by Brandon Jarvis
While social distancing has become the norm in recent months to try and keep COVID-19 numbers low, outrage over the murder of George Floyd by police has brought Richmonders our of their homes and into the streets by the tens of thousands in recent days.
Dr. Danny Avula, the city’s health director said he and the health district stand with the community, but he also acknowledged that he is expecting positive case numbers to rise following the mass-gatherings. He stressed the importance of wearing masks, noting that his daughter and wife have been doing so as they attend the protests.
Mayor Levar Stoney, in a press conference on Friday, said that as of Friday morning, there were 1,527 cases of COVID-19 in the City of Richmond, 13 total positive cases in the city’s workforce, and that 25 Richmond residents have lost their lives to COVID-19. The mayor acknowledged that fear of COVID-19 is no reason for protesters to not march.
“Despite the fact that we are in the middle of a pandemic, there were frequent mass gatherings,” he said. “There comes a time when the right thing to do is march.”
The City of Richmond now has several testing options available, with more being added each week. Stoney announced on Friday that CVS will be providing drive-up testing at some locations in the city. RVAstrong.org/testing can provide residents with information on how to get tested for COVID-19. Stoney urged protesters to take advantage of these testing opportunities “whether you wore a mask or not”.
Stoney says he was tested last Saturday, and that he will be tested again soon because he was in close contact with people while he marched with protesters on Tuesday night from the Capitol to the Robert. E. Lee statue on Monument Avenue.
The Mayor acknowledged that this has been painful and emotional for him.
“A man died because there was a knee on his neck, which should never happen in this country,” he said. “I have been on the verge of tears on many occasions this past week.”
Stoney said he witnessed the pain at his meeting on City Hall’s steps on Tuesday when he met with protesters to apologize for the tear gas that was deployed on peaceful protestors by Richmond Police on Monday night.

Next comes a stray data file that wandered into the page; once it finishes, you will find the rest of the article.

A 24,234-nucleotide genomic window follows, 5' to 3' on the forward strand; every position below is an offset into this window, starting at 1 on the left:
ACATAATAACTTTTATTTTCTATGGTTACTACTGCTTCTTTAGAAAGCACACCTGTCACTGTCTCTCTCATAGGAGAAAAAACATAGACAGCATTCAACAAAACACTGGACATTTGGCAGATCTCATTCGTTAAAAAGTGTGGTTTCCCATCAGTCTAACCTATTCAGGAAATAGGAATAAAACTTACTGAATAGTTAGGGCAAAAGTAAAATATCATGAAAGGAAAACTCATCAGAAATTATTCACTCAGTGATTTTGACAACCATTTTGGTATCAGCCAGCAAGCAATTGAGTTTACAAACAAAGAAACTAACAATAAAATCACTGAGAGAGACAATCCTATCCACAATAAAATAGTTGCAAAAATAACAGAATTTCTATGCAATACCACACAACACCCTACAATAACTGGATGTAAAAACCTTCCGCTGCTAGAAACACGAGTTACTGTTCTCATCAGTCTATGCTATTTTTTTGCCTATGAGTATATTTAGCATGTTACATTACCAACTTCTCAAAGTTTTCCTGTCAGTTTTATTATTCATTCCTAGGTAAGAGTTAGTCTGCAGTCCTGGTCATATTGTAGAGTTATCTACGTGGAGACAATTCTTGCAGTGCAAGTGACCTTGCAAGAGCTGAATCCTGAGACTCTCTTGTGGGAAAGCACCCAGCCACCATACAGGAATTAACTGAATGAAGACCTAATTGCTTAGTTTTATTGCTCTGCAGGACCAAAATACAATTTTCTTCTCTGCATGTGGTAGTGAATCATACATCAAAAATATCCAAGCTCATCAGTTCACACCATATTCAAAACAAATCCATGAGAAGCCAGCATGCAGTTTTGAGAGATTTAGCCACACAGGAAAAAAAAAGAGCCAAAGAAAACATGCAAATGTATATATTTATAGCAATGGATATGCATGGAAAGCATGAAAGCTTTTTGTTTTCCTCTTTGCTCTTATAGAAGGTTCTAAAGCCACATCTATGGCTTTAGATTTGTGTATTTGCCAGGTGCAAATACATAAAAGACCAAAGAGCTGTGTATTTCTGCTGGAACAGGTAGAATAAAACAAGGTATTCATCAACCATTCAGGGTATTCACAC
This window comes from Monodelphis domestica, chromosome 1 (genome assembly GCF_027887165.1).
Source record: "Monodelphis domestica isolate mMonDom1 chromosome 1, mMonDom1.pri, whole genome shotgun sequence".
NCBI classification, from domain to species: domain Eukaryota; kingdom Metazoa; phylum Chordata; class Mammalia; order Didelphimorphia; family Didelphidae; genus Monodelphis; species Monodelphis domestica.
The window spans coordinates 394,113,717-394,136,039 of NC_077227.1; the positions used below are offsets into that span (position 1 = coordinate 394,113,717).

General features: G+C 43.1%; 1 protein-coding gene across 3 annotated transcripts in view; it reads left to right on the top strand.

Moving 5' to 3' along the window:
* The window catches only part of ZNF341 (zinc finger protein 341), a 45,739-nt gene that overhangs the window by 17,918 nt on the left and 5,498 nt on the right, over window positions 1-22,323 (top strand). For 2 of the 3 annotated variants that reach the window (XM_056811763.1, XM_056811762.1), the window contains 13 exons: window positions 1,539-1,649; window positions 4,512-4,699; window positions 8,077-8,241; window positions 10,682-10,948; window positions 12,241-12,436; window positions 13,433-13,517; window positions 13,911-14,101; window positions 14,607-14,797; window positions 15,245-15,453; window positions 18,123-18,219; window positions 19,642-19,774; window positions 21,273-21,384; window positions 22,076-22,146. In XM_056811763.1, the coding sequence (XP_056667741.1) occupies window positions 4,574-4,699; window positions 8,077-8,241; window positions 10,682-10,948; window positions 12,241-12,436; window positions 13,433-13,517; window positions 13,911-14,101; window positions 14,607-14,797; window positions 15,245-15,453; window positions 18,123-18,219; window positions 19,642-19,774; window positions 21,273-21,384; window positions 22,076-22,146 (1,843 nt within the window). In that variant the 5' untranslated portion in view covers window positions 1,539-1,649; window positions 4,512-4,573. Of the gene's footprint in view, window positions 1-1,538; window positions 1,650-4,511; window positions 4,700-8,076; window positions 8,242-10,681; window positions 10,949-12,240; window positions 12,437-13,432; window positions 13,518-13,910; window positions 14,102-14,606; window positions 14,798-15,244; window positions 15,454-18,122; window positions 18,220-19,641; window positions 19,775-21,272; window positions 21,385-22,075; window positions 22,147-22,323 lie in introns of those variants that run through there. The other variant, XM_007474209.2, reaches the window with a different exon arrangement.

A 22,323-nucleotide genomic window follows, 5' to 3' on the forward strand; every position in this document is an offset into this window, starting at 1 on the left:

“I heard and felt a ton of pain and frustration, these folks have the weight of the world on their shoulders, they’re carrying us right now.”
Moving forward, Mayor Stoney says that several steps will be taken to help the community heal and make Richmond an inclusive city. These steps include a mental health crisis alert – better known in Richmond as the “Marcus Alert” – which would help Richmond’s Police and Behavioral Health Authority work together on calls related to people experiencing a mental or behavioral health crisis. Stoney said his administration is committed to establishing a citizen review board that will consist of a diverse group of stakeholders similar to the one in place in Fairfax County. Stoney noted, however, that the authority of the board has yet to be determined. City Hall will also implement a racial equity training program, moving forward, to ensure that city operations are inclusive and equitable.
“At City Hall, in collaboration with Councilmembers Newbille & Robertson, we will implement racial equity training for staff & an equity study.” said Stoney. “We’re dedicated to reviewing city policies, practices & procedures for equity & inclusivity, and making changes where needed.”
Stoney also noted that he will be introducing an ordinance alongside Councilman Mike Jones that will remove all of the city-owned Confederate statues along Monument Avenue. “These are symbols of hate.” All nine of the members of City Council have already said that they will support this ordinance.
Prior to his press conference, Mayor Stoney tweeted that he is urging Richmond’s Commonwealth Attorney, Colette McEachin, to drop charges against protesters that violated the curfew that was in place earlier this week.
“I’ve spoken with the Richmond Commonwealth’s Attorney, Colette McEachin, and I made it clear that peaceful protesters who were arrested solely for violating curfew should have their charges dropped.”
McEachin has yet to make a statement on this matter, but a statement is expected from her office soon.
Mayor Stoney urged the crowd to continue protesting peacefully and to not damage any property in the city. Noting that damaging property hurts the community that the protesters are working to uplift.
“I urge my fellow Richmonders to continue to protest peacefully and show respect for our city and its residents, the city that you love,” Stoney said. “We are not as good as we thought we were. We have to put a mirror in front of us. We have to ask ourselves, do we approve of the image that is being reflected back at us.”